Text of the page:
|August 17, 2012|
Previously published on August 15, 2012
Proposed Amendments to the Rules under the Hart Scott Rodino Act will require compliance with the Act’s reporting and waiting period requirements for certain acquisitions of exclusive pharmaceutical patent licenses that historically have not been reportable because the licensor retained manufacturing rights under the patent.
On August 13, 2012, the Federal Trade Commission (FTC), in consultation with the U.S. Department of Justice, proposed Amendments* to the premerger notification Rules regarding when a transfer of rights to a pharmaceutical patent is reportable under the HSR Act. The Amendments would extend HSR Rules 801.1 and 801.2 to formalize and broaden unofficial guidance given by FTC staff regarding when transactions involving the transfer of exclusive rights to a pharmaceutical patent - generally by license - are potentially reportable under the HSR Act. Notably, the proposed Amendments would result in a significant change in the weight given by FTC staff to retained manufacturing rights by deeming a license to be exclusive even when the licensor retains the right to manufacture pharmaceuticals for the licensee. The Commission is seeking comments on the proposed Amendments until October 25, 2012.
The HSR Act covers acquisitions, so existing patent licenses are unlikely to be affected by the proposed Amendments. While the Amendments are now only proposals, companies considering granting exclusive rights to a pharmaceutical patent should at this time analyze the HSR Act reportability of the transfer under the proposed Amendments and, if necessary, provide for additional time to comply with the HSR Act’s notification and waiting period requirements. The initial waiting period under the HSR Act is 30 calendar days (or 15 calendar days in certain limited situations).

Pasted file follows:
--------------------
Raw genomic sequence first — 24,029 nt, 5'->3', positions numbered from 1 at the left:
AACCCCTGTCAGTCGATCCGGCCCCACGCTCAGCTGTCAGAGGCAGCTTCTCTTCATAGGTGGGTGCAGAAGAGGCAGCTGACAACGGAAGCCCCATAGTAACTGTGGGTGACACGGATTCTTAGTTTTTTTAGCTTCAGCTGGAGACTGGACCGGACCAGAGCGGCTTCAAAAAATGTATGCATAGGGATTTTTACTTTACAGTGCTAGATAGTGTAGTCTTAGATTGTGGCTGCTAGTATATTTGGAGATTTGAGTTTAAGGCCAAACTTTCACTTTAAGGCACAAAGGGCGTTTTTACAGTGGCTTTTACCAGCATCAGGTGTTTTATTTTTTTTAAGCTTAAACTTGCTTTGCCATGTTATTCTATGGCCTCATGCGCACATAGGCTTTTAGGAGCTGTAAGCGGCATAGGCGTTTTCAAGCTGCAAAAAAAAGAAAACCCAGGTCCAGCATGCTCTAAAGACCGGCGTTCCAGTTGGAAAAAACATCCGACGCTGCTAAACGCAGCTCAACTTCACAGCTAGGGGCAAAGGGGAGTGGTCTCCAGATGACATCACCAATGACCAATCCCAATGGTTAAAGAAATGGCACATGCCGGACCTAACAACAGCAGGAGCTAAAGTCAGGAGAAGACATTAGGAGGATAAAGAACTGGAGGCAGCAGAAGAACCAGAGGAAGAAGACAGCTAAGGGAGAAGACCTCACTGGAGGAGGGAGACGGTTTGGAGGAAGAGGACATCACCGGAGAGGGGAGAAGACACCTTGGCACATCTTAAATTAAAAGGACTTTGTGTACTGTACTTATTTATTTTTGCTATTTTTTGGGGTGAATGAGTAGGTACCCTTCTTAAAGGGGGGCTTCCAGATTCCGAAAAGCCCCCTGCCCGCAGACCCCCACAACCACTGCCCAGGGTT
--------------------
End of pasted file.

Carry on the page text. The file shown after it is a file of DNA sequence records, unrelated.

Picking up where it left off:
Pharmaceutical Patent Rights Transfers Under the HSR Act
Under the HSR Act, parties involved in acquisitions of voting securities and assets that meet certain party and transaction size thresholds must file a notification with the federal antitrust agencies and observe a waiting period prior to closing their transaction so that the agencies have time to review the transaction before assets become commingled.
At the present time, entering into a patent license is not reportable as an asset acquisition unless it includes the exclusive rights to “make, use and sell” under the patent. However, when the licensor retains some rights in the patent, either outright or over time, legal analysis and consultation with FTC staff are often necessary to determine whether the exclusivity of the license has been compromised for HSR Act reportability purposes. In the pharmaceutical industry it is not uncommon for licensors to retain the right to manufacture, granting only the rights to “use and sell” under the patent, and over time the FTC staff has viewed the grant of such a license to be a non-reportable event similar to entering into a simple distribution agreement.
Formalizing and Expanding the Types of Patent Transfers Subject to HSR Act Notification
In the Amendments, the Commission would change this approach based on its current belief that the pharmaceutical industry “presents unique incentives for the use of exclusive licenses.” According to the Commission, in the pharmaceutical industry an innovator may discover a compound, but not have the resources to support their approval and marketing, so it must license the rights to others (often to a much larger company). Accordingly, the Commission is limiting the proposed Amendments to pharmaceutical patent rights. Notably, the proposed Rules do not refer to “licenses,” as the FTC does not want the form of the transaction to dictate the types of rights transfers that are subject to notification under the HSR Act. According to the Commission, the proposed Amendments are expected to require HSR notification of approximately 30 additional transactions each year, mostly due to amending the longstanding FTC staff approach that treated retained manufacturing rights as a sufficient limitation on exclusivity to warrant exemption from the HSR Act’s reporting requirements.